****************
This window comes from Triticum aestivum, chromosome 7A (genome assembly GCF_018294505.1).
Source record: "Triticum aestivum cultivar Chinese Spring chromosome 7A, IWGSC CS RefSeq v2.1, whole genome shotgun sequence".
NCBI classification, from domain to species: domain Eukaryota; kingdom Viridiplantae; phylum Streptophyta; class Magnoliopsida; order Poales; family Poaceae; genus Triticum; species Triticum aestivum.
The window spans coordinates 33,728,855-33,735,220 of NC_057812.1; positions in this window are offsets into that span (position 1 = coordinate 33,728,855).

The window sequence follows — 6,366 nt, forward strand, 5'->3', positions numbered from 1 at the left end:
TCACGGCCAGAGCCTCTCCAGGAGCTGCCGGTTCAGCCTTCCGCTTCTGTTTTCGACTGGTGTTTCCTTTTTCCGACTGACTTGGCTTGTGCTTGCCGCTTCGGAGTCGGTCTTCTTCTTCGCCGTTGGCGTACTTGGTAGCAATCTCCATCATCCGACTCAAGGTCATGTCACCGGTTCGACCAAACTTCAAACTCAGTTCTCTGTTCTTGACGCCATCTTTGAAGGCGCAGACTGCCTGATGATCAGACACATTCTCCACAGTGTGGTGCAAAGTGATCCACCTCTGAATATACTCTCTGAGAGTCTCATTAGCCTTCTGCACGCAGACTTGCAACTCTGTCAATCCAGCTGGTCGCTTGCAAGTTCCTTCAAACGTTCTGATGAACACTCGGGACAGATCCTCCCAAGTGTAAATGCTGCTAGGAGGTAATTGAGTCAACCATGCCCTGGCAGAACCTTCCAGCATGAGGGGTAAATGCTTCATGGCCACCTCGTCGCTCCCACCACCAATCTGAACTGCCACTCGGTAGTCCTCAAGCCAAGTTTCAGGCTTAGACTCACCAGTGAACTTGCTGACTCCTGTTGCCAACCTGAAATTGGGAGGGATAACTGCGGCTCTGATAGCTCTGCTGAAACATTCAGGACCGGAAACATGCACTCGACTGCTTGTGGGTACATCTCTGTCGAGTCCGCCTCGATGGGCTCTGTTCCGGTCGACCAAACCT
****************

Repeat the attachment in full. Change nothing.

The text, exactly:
This window comes from Triticum aestivum, chromosome 7A (genome assembly GCF_018294505.1).
Source record: "Triticum aestivum cultivar Chinese Spring chromosome 7A, IWGSC CS RefSeq v2.1, whole genome shotgun sequence".
NCBI classification, from domain to species: domain Eukaryota; kingdom Viridiplantae; phylum Streptophyta; class Magnoliopsida; order Poales; family Poaceae; genus Triticum; species Triticum aestivum.
The window spans coordinates 33,728,855-33,735,220 of NC_057812.1; positions in this window are offsets into that span (position 1 = coordinate 33,728,855).

The window sequence follows — 6,366 nt, forward strand, 5'->3', positions numbered from 1 at the left end:
TCACGGCCAGAGCCTCTCCAGGAGCTGCCGGTTCAGCCTTCCGCTTCTGTTTTCGACTGGTGTTTCCTTTTTCCGACTGACTTGGCTTGTGCTTGCCGCTTCGGAGTCGGTCTTCTTCTTCGCCGTTGGCGTACTTGGTAGCAATCTCCATCATCCGACTCAAGGTCATGTCACCGGTTCGACCAAACTTCAAACTCAGTTCTCTGTTCTTGACGCCATCTTTGAAGGCGCAGACTGCCTGATGATCAGACACATTCTCCACAGTGTGGTGCAAAGTGATCCACCTCTGAATATACTCTCTGAGAGTCTCATTAGCCTTCTGCACGCAGACTTGCAACTCTGTCAATCCAGCTGGTCGCTTGCAAGTTCCTTCAAACGTTCTGATGAACACTCGGGACAGATCCTCCCAAGTGTAAATGCTGCTAGGAGGTAATTGAGTCAACCATGCCCTGGCAGAACCTTCCAGCATGAGGGGTAAATGCTTCATGGCCACCTCGTCGCTCCCACCACCAATCTGAACTGCCACTCGGTAGTCCTCAAGCCAAGTTTCAGGCTTAGACTCACCAGTGAACTTGCTGACTCCTGTTGCCAACCTGAAATTGGGAGGGATAACTGCGGCTCTGATAGCTCTGCTGAAACATTCAGGACCGGAAACATGCACTCGACTGCTTGTGGGTACATCTCTGTCGAGTCCGCCTCGATGGGCTCTGTTCCGGTCGACCAAACCT